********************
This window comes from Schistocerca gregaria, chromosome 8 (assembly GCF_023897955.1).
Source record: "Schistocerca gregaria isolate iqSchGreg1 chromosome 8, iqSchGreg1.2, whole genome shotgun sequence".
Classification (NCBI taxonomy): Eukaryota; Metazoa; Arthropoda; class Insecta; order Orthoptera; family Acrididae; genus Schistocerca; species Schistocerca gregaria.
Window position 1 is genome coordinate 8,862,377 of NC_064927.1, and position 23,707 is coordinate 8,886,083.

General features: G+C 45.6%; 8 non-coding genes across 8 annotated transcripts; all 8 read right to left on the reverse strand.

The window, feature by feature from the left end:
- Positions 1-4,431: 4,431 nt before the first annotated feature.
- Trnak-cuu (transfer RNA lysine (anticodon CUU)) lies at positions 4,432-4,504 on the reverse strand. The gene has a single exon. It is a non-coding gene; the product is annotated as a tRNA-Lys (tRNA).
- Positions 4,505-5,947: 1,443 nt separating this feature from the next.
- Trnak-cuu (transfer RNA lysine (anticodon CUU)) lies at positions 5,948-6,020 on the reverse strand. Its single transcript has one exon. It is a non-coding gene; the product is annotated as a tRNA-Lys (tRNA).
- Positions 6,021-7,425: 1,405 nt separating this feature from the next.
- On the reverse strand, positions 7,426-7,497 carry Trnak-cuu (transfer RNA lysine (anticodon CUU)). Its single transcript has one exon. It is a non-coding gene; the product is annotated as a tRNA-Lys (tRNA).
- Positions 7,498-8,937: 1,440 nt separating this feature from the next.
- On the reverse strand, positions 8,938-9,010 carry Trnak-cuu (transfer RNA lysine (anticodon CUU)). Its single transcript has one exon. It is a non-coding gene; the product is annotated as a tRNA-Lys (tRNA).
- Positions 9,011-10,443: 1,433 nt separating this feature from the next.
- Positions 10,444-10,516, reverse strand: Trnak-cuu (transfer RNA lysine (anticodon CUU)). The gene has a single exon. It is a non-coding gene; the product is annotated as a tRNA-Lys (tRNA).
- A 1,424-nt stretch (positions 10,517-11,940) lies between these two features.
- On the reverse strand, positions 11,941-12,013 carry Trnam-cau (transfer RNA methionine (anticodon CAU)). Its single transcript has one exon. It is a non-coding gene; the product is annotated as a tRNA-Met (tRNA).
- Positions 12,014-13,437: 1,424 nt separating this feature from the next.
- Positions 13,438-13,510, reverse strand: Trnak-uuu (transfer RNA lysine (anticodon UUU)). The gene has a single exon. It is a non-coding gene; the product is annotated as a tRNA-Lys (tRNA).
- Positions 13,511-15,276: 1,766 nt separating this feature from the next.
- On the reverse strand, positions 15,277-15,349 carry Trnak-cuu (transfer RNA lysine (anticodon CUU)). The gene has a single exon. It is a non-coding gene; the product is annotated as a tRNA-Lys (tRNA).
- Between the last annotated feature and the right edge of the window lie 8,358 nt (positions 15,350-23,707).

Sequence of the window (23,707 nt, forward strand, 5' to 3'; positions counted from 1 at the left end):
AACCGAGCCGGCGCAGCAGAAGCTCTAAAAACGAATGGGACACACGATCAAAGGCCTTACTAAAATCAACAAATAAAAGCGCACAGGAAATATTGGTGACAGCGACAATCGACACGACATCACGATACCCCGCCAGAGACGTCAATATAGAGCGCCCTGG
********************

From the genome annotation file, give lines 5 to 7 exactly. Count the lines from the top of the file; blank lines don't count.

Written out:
General features: G+C 45.6%; 8 non-coding genes across 8 annotated transcripts; all 8 read right to left on the reverse strand.

The window, feature by feature from the left end:
- Positions 1-4,431: 4,431 nt before the first annotated feature.